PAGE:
The real allure of post-rock has always been that the instrumental bands that have formed its vanguard for the past couple of decades all have the same ability to pack an emotional punch without having the method of direct address that lyrics typically provide.
There’s also a misconception, though - particularly among more casual listeners - that said emotional impact is typically characterised by extremes; your less seasoned fan of Mogwai, for instance, might think that the Glaswegians are defined by the aggressive pendulum swing of “Like Herod” or “Mogwai Fear Satan”, rushing quickly between serenity and violence.
Studying the reaction to the last couple of Explosions In The Sky records has had me thinking about this again; discussion of both this year’s The Wildnerness and 2011’s Take Care, Take Care, Take Care seems to have suggested that maybe Explosions have begun to tread water, that their music has slowly morphed into becoming much of a muchness. There was a sense among the less-committed follower of the group that they weren’t offering up the obvious drama of, say, “The Only Moment We Were Alone” any more, and that perhaps they’d lost their sense of direction.
In actual fact, though, Explosions in the Sky are kind of a purist’s band, especially in that you’ll get out of their albums what you put into them. The Wilderness is a fabulously involved record, intricate and clever, but woven in a way that its charms are hardly likely to fully reveal themselves on the back of a handful of cursory spins. The Texans remain chiefly concerned not with the poles of the emotional spectrum, but with a thorough investigation of the space that lies between. Tonight’s venue in Manchester, the Albert Hall (22 April), can’t quite match the grandeur of its royal counterpart, where Explosions will play three days later, but the fact that it’s an old chapel, all stained glass and stone arches, is by no means insignificant - it’s fitting, and lends the show a suitably reverential air.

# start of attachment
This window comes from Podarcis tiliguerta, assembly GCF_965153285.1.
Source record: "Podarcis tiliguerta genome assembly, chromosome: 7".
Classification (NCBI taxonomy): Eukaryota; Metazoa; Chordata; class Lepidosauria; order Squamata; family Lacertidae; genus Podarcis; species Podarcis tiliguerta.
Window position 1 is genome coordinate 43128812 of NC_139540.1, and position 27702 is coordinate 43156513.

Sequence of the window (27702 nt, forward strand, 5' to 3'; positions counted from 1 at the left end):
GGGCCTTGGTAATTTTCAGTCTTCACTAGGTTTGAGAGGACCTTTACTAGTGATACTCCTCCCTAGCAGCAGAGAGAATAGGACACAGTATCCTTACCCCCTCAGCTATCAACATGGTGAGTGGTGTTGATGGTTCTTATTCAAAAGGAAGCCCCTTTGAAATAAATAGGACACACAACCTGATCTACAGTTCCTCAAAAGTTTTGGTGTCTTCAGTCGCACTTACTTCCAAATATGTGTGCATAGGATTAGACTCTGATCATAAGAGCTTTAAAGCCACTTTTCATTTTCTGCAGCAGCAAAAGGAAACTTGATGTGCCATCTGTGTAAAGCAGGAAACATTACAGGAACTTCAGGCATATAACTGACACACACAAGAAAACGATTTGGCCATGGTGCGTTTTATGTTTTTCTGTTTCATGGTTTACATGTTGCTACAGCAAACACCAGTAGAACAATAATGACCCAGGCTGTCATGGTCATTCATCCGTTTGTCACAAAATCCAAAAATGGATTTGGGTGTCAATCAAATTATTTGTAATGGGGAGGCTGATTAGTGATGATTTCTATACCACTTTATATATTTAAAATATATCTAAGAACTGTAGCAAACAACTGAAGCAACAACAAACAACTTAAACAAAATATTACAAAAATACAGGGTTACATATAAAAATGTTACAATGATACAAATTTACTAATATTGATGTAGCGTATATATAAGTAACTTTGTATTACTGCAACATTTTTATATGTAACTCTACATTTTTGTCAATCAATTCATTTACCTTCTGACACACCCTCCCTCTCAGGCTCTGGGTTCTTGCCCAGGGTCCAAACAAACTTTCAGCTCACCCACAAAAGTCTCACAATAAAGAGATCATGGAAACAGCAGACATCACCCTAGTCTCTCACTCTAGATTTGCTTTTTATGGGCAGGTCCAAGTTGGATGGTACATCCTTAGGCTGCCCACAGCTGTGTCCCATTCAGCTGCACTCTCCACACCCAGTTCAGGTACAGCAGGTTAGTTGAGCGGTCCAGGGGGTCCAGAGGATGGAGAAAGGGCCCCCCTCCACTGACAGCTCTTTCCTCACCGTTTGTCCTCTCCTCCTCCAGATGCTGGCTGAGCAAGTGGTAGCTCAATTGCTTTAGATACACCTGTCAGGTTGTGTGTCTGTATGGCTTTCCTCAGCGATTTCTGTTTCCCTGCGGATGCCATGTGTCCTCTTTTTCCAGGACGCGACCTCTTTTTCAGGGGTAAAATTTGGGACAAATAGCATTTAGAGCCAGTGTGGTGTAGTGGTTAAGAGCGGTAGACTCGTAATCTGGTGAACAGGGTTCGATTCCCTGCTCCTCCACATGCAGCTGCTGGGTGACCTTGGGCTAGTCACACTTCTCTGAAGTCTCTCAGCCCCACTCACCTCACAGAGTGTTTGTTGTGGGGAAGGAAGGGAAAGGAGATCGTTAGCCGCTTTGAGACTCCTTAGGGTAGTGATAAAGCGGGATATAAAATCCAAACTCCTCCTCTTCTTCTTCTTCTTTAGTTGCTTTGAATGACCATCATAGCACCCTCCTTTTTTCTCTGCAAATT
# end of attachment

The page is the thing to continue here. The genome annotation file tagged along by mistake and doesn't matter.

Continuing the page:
The Wilderness accounts for the lion’s share of the setlist, with little in the way of audience interaction. Often, songs - especially the newer cuts - have clearly been set up to meld into each other on stage. High theatricality might be missing from these tracks, but there’s no shortage of diversity; “Tangle Formations” is an exercise in soft menace, pretty guitar lines underpinned by the crude, persistent thud of the snare, whilst the instrumentally erratic “Disintegration Anxiety” quietly unsettles. “Logic of a Dream” rumbles slowly towards a din of reverb before collapsing into a restrained, tranquil back half - throughout, whichever end of the volume dial the band are gravitating towards, the audience remain rapt.
Older material is worked into the set intelligently; the gradual fluctuations of “Six Days at the Bottom of the Ocean”, from 2003’s The Earth Is Not a Cold Dead Place should probably feel indulgent compared to the relative tautness of The Wilderness, but - fan favourite as it is - the crowd are never close to having their patience tested. Closing out proceedings, “The Only Moment We Were Alone” provides that one big moment of quiet, quiet, quiet, LOUD catharsis, but it’s through what comes before that Explosions in the Sky set out their stall - this is a band all about subtlety, nuance and elegant emotional exploration. That they can translate all of that to the stage so readily is mightily impressive.